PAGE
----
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Hospital, library receive major money gifts from late Columbus couple
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Hospital, library receive major money gifts from late Columbus couple


A now-deceased Columbus couple through an estate trust recently left a sizable amount of money to the Columbus Community Hospital Foundation, Columbus Public Library Foundation and Lincoln-based Dialysis Center Foundation.

The CCH Foundation received $469,520 from the estate of Robert and Joan Nienkamp. The gift is earmarked to become part of the Robert R. and Joan L. Nienkamp Radiology Endowment Fund. That particular endowment fund was created through a previous gift from the Nienkamps to the hospital in 2007, according to Foundation Executive Director Carol Keller.

“And they continued adding on to that over the years,” Keller said. “Bob was a very savvy investor, he took great pride in doing his own investing. So this large gift was a result of, I’d say, a frugal lifestyle and savvy investing.”

Bob passed in October 2015 and Joan followed in June of this year. While attending Joan’s funeral, Keller was informed by the Nienkamp’s trust officer that he needed to set up a time to chat with Keller and other hospital representatives.

Keller said that she was aware that Bob and Joan were leaving a gift to the facility, but not sure of the amount. The couple, she said, had become frequent flyers of CCH throughout the years. Joan loved volunteering at the facility and both she and her husband received treatment from hospital caregivers on numerous occasions.

“Bob suffered from cancer for a long time, so I’m sure that he made use of our radiology department,” Keller said of the rationale behind the inception of the radiology endowment fund.

Estate gifts, like the Nienkamp family gift, often represent the most significant donations the Foundation receives.

When donors give to the Foundation, their gift goes directly to the purpose, or purposes, they choose to support, provided information from the hospital shows. Donors may choose from the following ongoing needs: CCH’s expansion and renovation project, program funding, equipment and medical advancement purchases, and the greatest needs fund which provides resources to help resolve the hospital's most pressing concerns.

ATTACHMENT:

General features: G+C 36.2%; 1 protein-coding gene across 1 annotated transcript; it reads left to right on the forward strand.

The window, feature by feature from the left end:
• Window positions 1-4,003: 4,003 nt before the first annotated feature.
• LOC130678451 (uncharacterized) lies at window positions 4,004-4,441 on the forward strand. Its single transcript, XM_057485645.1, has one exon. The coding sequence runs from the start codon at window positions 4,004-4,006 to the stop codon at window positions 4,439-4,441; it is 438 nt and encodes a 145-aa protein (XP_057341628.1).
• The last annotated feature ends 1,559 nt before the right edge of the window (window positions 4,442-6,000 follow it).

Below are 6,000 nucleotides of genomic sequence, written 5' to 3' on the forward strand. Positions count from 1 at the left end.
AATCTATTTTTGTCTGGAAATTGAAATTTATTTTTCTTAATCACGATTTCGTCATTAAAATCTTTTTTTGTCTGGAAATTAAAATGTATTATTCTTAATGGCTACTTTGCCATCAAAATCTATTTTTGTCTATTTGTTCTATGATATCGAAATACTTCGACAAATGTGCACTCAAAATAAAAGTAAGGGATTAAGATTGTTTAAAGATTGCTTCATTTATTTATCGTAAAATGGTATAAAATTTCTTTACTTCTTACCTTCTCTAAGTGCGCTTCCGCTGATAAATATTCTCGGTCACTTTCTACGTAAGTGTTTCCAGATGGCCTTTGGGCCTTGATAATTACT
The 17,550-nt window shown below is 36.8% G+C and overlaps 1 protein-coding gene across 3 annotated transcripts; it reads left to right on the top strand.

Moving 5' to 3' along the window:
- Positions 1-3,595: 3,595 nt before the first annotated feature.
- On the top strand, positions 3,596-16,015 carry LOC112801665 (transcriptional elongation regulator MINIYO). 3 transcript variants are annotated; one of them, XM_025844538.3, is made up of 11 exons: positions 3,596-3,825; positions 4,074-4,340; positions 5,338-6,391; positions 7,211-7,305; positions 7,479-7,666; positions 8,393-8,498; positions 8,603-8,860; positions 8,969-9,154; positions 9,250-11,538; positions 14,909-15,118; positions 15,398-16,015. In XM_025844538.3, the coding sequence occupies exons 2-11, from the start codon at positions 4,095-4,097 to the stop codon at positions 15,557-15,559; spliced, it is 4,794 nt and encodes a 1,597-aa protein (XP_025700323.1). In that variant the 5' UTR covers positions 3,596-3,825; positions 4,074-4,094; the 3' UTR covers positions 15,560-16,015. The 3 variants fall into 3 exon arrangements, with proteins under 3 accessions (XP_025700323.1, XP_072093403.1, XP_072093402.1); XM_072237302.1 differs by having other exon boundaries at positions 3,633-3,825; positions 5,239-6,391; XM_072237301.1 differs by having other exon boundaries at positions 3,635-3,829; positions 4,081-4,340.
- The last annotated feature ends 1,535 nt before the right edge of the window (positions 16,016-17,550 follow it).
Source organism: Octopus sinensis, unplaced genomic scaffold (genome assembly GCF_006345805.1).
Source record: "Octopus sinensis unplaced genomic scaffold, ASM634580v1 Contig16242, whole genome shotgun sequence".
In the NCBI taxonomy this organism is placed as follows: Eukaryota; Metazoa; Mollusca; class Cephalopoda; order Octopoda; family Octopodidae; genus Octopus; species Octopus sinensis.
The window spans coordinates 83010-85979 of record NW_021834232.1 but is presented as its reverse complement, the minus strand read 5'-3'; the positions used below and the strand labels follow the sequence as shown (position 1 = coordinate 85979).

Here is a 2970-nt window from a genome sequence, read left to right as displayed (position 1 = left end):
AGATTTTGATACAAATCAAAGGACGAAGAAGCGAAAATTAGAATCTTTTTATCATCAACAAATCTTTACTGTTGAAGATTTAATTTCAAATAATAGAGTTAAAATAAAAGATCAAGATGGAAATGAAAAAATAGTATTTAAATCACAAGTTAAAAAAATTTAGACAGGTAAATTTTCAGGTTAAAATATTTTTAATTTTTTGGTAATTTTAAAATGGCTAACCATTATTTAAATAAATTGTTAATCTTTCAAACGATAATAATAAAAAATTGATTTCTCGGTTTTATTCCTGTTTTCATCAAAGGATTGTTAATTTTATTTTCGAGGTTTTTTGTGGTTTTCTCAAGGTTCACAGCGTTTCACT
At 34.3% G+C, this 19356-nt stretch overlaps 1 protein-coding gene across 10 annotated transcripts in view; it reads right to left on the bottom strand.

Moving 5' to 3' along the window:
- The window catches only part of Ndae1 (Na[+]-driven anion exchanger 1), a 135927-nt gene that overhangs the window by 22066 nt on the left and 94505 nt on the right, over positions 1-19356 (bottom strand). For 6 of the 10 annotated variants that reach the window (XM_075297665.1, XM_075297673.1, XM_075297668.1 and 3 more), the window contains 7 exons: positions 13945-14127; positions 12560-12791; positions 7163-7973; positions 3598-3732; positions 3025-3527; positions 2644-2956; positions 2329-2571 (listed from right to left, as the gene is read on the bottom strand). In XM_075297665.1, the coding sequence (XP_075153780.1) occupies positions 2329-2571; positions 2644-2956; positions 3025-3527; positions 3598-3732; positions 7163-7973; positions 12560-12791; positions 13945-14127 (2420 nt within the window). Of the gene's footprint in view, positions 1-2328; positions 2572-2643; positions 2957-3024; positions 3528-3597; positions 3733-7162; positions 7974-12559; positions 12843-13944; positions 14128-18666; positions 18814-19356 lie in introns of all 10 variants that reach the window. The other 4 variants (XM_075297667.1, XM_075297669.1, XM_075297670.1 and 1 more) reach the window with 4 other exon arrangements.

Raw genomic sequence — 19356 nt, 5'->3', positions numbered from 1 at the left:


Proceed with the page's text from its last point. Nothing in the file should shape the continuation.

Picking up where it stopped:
Donors can give outright gifts, cash gifts, real estate, appreciated stock, collections and U.S. Savings Bonds. They can also donate through planned giving such as bequests, life insurance policies, charitable remainder trusts and IRAs.

“We are so thankful to the Nienkamp family for giving this generous gift to the foundation,” CCH President/CEO Mike Hansen said, through a provided statement. “Through donations like these, community members support the work of the hospital and help us purchase cutting-edge medical equipment, improve our facility and provide beneficial programming for patients and their families.”

Columbus Public Library Director Karen Connell was unsure of the exact dollar amount her organization received. She noted that CCH received about 50 percent of the portion of the trust that was recently provided for charitable causes, and the library and Dialysis Center Foundation about 20 and 30 percent, respectively.

“They didn’t liquidate the whole trust, the rest stayed in existence for their daughter …” Connell said.

The newly provided funds will likely go toward offsetting some of the expenses relating to the proposed library facility that is expected to be put to a public vote during next year’s general election.

"So that less money would have to be bonded for that,” Connell said. “Overall, over a span of time, the project would be able to be funded less through the sales tax. The foundation wants to raise as much (money) as they can so that residents aren’t having to pay for as much of that building.”

Connell added how appreciative she and her colleagues are of the Nienkamp's generosity.

"There's a lot of organizations people could choose to give to and the fact that they chose the library is really cool," Connell said. "It's an organization that serves the community as a whole, so that donation goes a long way."

The size of the lump sum provided to the hospital is eye-opening, but the fact that the Nienkamps would generously open their arms in this capacity comes as no shock to Keller.

“It’s wonderful,” she said. “And Bob and Joan, that’s just the kind of thing they would have done. Because they were very caring people. When I saw them together I was always struck by how loving and considerate and respectful they were of each other. I mean, it was just a real pleasure to see them together.”

Perhaps the best part of the generous gift is that it will likely serve the hospital for years to come. The foundation, Keller said, will allocate dollars generated from the lump sum’s interest and earnings – the principal amount is being left alone.

“And that way, their gift can go on forever and always be used by the hospital for those radiology needs for years and years into the future,” Keller said.

Sam Pimper is the news editor of The Columbus Telegram. Reach him via email at


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News Editor

Sam Pimper is the news editor of The Columbus Telegram, Schuyler Sun and The Banner-Press newspapers. He graduated with a bachelor's degree in journalism from the University of Nebraska-Lincoln in 2015.

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